July 2013

Have you ever searched for a name in a County Clerk record? Usually, the County Clerk’s office is where one will find probate records. When looking for probate records, if you are lucky the book has an index. And, usually this index is in the front of the book.

One time, when trying to find an ancestor’s record, I was looking in the index under the letter “S.” Do you know how popular last names beginning in “S” are? Very popular! So, I got to the end of the page, and no ancestor. I turned the page to see if they were continued on the next page. But, they weren’t there. However, there were more of the “S” surnames on the previous page. So, I looked carefully through the names. I got to the bottom of the page, and still no ancestor. But, since the entire page was used, I thought that maybe there was another continuation page. I went through the entire index. I did find them – after the “Z” page! There was not a notation on any of the other “S” surname pages about looking after the “Z” page, but that is where they were!

So, if you don’t find your ancestor, look through the entire index. The continuation page may be where you would least expect it to be!



Do you have ancestors who immigrated to the U.S.? Do you know if their name changed once they entered the U.S.?

I was looking for someone’s ancestor with the first name of Carmela. The first census of which she was in was 1915. She was listed as Carmela. I looked and looked for another Carmela to no avail. I thought I knew who she had married, but I wasn’t sure. Then, I found her! She was listed as Mildred on the marriage application. From then on, I looked for Mildred, and I found much more about her!

So, don’t always assume the name was never changed!


Have you ever been following your male ancestor in the census, and suddenly discovered that his wife did not age the same 10 years that your ancestor did?

It could be that your ancestor’s first wife died, and he remarried someone with the same first name. And, he could have had children by the 2nd wife before the next census. So, don’t assume that the information given to the census taker was incorrect. It could be that it is necessary to look for another marriage – your ancestor’s 2nd wife this time!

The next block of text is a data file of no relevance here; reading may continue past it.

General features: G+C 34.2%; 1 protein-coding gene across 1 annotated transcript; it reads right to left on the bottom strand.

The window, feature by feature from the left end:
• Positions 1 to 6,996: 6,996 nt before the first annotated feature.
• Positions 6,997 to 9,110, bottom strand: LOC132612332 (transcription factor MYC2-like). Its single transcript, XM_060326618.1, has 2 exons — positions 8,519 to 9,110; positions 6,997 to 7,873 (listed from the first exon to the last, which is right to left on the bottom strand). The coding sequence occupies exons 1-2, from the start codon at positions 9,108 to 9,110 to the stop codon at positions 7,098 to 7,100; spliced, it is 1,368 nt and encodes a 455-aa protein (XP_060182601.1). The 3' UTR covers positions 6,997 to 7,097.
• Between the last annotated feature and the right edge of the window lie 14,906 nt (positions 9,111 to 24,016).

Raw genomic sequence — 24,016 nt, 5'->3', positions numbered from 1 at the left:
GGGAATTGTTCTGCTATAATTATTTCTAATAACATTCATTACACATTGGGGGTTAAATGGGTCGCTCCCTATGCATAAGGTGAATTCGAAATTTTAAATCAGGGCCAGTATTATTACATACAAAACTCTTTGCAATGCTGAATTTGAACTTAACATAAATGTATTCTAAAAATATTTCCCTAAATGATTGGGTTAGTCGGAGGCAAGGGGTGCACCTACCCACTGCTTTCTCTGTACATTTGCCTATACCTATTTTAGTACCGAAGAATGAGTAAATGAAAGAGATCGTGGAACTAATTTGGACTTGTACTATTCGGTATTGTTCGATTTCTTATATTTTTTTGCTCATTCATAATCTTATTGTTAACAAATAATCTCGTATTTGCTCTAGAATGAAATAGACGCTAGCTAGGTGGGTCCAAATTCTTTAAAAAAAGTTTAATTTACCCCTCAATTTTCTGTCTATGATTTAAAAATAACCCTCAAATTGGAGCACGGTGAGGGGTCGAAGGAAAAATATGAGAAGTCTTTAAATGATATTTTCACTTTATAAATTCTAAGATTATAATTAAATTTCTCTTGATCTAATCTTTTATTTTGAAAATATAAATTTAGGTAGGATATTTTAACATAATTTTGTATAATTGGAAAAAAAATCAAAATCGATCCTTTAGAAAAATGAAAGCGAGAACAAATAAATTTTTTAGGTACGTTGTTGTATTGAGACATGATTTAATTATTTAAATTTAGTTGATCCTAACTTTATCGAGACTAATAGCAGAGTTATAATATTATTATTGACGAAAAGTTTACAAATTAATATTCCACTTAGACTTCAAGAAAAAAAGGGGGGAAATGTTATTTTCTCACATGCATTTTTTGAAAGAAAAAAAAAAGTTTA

As you know, I have been writing my blog for some time now. I have written tips on doing research, ideas for breaking through brick walls, and examples of my own research (Babcock and Bradshaw families).

I would like your opinion. Would you prefer to continue to see research tips? Has it been helpful for me to give you examples of my research on families where I have brick walls? Do you have other ideas for my blog?

Please give me your feedback. I value your opinion!


If you are like me, you have hundreds of photos in magnetic photo albums, photo boxes, or hanging on the wall. Are you in the process of archiving the photos so that your descendants will have the same photos to look at when you are no longer living?

If not, it is a good idea to archive them.

If you are not able to archive them, at least identify the people in the photos. If no one in the future knows who the people are, your descendants won’t have photos of you. They will just have photos with unknown people.

Think about it!


In censuses before 1850, only the head of the household was identified. Everyone else in the household had a hash mark put in an appropriate column, i.e. female 20-29 years of age.

Who was the head of the household? Was it the oldest male in the household? Not necessarily. It may be that a man was head, and his father was living with him. Hence, the oldest was not the head. Also, I have seen a woman as the head, and males living in the household.

So, be careful. Don’t assume anything!


Have you physically been to a Recorder’s office in the county in which your ancestor resided? Do you really know everything that is in the office?

In the Recorder’s office of Putnam County, Indiana, there is much more than land records! Yes, there are grantor and grantee deed books, with indexes to the books. And, there are mortgages by mortgagor and mortgagee. There are also School Fund Mortgage Records, Miscellaneous Records (includes an index), Records of Wills and Orders of the Court, Release and Assignment Records, Old Age Records, Bond Records, School Commissioners Records, and cemetery deed books.

So, take a look inside! You never know what may be found!


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